Whitney Museum has held a private exhibition of Mary Corse in 2018, titled 'A Survey in Light.' For the past 50 years, Corse has endlessly explored the interaction between painting and light through her works of art. From her iconic 'White Light' series to 'Black Earth' series which begun after she moved her residence from downtown Los Angeles to a remote mountain village in Topanga Canyon, as well as her early deformation canvas projects, the exhibition followed Corse's journey to capture light.

Installation view of Mary Corse: A Survey in Light (Whitney Museum of American Art, New York, June 8-November 25, 2018). From left to right: Untitled (Two Triangular Columns), 1965; Untitled (Two Triangular Columns), 1965; Untitled (Space + Electric Light), 1968; Untitled (Space Plexi + Painted Wood),1966; Untitled (Space Plexi + Painted Wood), 1966; Untitled (Space Plexi + Painted Wood), 1966. © Mary Corse. Photograph by Ron Amstutz

Corse's works are mysterious and beautiful. Head curator Kim Conaty said, "The experience of her work, which can be both material and immaterial, minimal and maximal, makes us slow down and look, then look again." It advises that her works should be met personally and appreciated in a relaxed manner. Although the private exhibition is over, her works can be found in other contemporary art museums across the globe.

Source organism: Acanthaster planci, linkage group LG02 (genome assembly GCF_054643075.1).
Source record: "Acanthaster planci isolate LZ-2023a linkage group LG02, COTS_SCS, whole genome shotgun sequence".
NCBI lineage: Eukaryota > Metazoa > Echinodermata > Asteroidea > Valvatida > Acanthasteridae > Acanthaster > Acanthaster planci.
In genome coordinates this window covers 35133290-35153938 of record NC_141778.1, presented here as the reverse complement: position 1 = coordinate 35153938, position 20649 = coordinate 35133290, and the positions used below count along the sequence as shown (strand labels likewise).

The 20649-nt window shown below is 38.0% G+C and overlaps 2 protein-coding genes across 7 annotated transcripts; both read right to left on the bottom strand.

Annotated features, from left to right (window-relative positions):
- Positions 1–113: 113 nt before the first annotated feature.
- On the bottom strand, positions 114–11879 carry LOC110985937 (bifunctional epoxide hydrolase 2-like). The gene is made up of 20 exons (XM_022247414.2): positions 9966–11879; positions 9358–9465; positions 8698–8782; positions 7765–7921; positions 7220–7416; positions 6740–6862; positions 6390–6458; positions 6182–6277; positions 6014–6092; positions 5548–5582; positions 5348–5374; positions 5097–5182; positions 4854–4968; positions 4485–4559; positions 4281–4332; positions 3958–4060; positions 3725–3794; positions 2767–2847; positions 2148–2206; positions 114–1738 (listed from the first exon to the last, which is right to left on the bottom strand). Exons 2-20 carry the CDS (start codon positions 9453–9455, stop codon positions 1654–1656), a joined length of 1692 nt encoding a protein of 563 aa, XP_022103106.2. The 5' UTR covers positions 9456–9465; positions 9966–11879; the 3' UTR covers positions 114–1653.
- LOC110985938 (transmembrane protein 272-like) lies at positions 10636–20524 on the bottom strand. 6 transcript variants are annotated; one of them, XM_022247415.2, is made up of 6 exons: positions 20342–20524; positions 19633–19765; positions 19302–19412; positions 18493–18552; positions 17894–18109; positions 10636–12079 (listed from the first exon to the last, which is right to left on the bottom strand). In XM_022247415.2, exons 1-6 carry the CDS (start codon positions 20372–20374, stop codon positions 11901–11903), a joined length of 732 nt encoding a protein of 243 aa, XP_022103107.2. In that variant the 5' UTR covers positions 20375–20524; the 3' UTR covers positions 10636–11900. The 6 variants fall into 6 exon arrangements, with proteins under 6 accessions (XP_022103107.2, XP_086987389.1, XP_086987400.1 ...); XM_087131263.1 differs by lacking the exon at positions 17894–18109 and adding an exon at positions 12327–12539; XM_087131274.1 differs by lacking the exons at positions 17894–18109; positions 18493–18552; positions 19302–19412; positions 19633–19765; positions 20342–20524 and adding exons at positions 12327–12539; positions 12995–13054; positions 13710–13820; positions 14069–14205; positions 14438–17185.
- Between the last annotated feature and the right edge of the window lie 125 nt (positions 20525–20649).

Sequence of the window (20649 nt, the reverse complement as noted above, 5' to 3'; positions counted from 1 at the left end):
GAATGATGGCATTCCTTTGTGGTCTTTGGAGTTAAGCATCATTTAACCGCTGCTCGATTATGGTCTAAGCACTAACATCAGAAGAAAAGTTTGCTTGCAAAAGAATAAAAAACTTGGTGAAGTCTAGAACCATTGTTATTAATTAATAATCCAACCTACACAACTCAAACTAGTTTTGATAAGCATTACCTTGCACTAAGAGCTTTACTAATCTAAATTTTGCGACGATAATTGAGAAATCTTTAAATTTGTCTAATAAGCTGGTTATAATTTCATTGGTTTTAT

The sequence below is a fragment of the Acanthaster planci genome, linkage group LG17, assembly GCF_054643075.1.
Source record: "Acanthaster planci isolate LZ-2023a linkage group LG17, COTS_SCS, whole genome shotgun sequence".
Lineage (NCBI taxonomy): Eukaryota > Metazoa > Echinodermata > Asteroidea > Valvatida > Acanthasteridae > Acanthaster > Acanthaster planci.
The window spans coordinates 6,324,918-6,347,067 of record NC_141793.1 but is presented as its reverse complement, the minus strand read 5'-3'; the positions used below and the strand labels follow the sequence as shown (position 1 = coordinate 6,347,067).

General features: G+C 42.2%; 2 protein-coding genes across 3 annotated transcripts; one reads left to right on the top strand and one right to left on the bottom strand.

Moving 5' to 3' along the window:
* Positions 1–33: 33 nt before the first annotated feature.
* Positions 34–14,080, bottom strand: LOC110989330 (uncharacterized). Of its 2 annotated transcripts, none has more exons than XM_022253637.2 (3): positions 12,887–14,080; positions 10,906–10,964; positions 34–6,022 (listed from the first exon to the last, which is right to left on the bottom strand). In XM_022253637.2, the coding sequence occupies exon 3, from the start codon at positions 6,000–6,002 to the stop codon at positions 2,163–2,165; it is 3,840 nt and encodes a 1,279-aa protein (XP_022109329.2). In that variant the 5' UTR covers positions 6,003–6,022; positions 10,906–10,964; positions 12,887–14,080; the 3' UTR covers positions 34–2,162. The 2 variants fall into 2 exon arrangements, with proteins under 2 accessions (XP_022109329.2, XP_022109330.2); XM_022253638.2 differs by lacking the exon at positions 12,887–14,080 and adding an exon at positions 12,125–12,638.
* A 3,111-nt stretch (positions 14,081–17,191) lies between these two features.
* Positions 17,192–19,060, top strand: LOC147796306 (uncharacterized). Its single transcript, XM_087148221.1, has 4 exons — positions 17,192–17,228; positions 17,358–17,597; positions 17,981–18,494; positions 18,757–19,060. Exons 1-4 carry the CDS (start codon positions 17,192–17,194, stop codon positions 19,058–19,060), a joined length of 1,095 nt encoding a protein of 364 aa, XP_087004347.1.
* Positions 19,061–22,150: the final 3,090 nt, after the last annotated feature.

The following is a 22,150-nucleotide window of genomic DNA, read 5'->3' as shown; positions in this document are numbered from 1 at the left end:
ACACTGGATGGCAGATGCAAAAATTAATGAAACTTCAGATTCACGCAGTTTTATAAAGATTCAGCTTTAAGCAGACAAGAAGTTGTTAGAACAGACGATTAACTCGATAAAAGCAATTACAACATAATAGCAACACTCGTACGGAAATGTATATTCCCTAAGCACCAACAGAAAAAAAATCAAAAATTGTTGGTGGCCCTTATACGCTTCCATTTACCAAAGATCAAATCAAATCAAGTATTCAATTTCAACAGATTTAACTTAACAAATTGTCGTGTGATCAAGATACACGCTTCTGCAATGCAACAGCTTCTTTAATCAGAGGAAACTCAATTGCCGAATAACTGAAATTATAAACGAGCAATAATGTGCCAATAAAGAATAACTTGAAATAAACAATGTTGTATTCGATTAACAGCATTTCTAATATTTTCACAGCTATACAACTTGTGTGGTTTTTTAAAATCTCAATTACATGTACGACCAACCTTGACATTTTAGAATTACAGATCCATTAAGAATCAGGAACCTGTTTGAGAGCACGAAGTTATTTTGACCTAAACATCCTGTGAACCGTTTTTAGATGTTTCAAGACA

Installation view of Mary Corse: A Survey in Light (Whitney Museum of American Art, New York, June 8-November 25, 2018). From left to right: Untitled (Black Light Painting), 1975; Untitled (Black Earth Series), 1978. © Mary Corse. Photograph by Ron Amstutz